09 Apr 2022 | Professional golf |

Smith hangs tough as five Aussies make The Masters cut

by PGA of Australia

Cameron Smith during the second round of The Masters.

By Tony Webeck

Two birdies in his final four holes has kept Cameron Smith in the hunt as five Australians advanced to the weekend rounds at The Masters.

Smith shot 74 on Friday to enter the third round two-under for the championship and tied for sixth, six behind the hottest player in men’s golf and the No.1 player in the world, Scottie Scheffler (67).

Defending champion Hideki Matsuyama (69), 2011 champion Charl Schwartzel (69), Shane Lowry (68) and 2020 runner-up and Round 1 leader Sungjae Im (74) are five shots back of Scheffler at three-under followed a further shot back by Smith, 2020 champion Dustin Johnson (73), 2016 Australian PGA champion Harold Varner III (71) and Kevin Na (71) at two-under.

Smith, Adam Scott (74), Marc Leishman (75), Cam Davis (73) and Min Woo Lee (75) are among the 52 players to make the cut, Lucas Herbert the only Aussie to fall short with a four-over 76 to end his Masters debut at six-over.

Outright second at the start of a day where strong, gusty winds challenged every aspect of the game, Smith failed to get up and down from the front of the first green to drop a shot early and back to three-under for the championship.

An uncharacteristically poor chip from the right of the green led to a second bogey at the par-3 fourth and despite a tee shot of 352 yards THE PLAYERS champion dropped another shot at nine when his approach shot flew the green and he was unable to save his par.

A three-putt from 14 feet at 12 was also a far cry from the Smith we saw for 16 holes on Thursday yet he conjured a fightback that keeps his championship hopes alive.

He scrapped a par after finding the penalty area left of the 13th fairway and then produced his first birdie of the day at the par-5 15th, hitting his approach from 111 yards to three feet and a much-needed surge of momentum.

The 28-year-old had good looks at 16 and 17 but it was at 18 where he made his second birdie from just five feet to get back to two-under and remain inside the top 10 heading into the third round.

“I feel as though I hit lots of really quality shots into the green and just really didn’t have any birdie opportunities,” Smith said post-round.

“It was so windy and gusty out there, quite hard to get the speed on the greens as well.

“It got quite frustrating there at some points during today. It’s easy to say that you can get unlucky around here, but it’s just the way the golf course is.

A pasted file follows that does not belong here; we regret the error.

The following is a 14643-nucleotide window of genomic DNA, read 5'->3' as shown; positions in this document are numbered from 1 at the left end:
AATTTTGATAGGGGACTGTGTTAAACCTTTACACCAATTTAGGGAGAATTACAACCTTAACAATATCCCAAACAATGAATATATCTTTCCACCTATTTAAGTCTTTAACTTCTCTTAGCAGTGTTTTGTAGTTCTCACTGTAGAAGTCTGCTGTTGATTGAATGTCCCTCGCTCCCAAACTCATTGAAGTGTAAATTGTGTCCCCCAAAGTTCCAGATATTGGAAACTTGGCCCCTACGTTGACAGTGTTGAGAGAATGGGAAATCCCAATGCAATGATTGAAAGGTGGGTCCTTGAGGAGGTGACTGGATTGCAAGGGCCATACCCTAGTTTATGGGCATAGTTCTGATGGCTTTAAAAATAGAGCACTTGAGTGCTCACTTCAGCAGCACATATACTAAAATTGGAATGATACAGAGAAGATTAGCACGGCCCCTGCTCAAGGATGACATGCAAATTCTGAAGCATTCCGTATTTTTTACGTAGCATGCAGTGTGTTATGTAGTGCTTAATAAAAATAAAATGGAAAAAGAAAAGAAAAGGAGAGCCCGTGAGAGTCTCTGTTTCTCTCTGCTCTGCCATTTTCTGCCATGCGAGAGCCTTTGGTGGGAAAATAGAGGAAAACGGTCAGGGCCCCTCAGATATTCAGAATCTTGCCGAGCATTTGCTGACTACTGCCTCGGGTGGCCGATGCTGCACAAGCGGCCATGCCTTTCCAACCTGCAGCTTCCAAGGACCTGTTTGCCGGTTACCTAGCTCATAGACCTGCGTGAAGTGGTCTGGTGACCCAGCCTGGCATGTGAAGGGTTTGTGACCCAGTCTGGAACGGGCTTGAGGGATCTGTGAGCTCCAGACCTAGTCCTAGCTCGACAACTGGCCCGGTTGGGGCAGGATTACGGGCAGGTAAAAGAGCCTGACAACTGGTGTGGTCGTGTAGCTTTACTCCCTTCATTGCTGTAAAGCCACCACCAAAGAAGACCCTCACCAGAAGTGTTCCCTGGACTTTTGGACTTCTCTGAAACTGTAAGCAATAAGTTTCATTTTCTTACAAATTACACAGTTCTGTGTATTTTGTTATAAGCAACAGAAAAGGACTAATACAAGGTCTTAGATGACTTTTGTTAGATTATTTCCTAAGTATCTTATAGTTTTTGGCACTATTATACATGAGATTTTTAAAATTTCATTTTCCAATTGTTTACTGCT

“It demands quality golf shots, and if you don’t hit them, you’re going to make some numbers.”

Scott, Leishman, Davis and Lee all made the cut on the number but did so in vastly different fashion.

Davis needed four birdies in his final six holes, Lee played his final four in one-under oblivious that he was in danger of missing out while Scott had to fight hard his final three holes after a disastrous triple-bogey eight at the par-5 15th.

Blocked out by his tee shot that finished on the left side of the fairway, Scott punched out down to 90 yards from the green.

His pitch shot landed in the middle of the green before spinning back into the water, three-putting from the back fringe on the repeat effort.

“It was tough. I was playing really well, and 15 bit me,” conceded Scott, who had a front row seat to the Scottie Scheffler show.

“That’s Augusta National. You live on a knife’s edge every hole honestly, and I was playing with a guy who made it look easy. But that’s how he’s playing at the moment.

“I was playing really, really solid stuff and just misjudged it into 15 and pitched it probably two yards short of my number and ripped it in the water. That hole can give you nightmares, and I had one today.”

A birdie at 16 would prove to be crucial as the 2013 champion missed from close range for par at 17 and then had to get up and down from the bunker right of the 18th green to post the number he needed.

Believing that there was a 10-shot rule in play to determine the cut-line, it was only after he holed out at 18 that Lee understood how important his final four holes were to advancing in his first Masters.

“I thought there was a 10-shot rule cut-thing still,” said the 23-year-old.

“Before 15, I was like, Oh, I’m actually not too bad. I’ve still got a few shots to give. Now that I know it was just top 50 and cut, I’ve got to give myself a pat on the back because that was a really good finish.

“Getting into the tournament’s a good achievement, but to actually play well, it’s another step. I knew I had to keep my head down. I’m glad some of my best golf has come now.”

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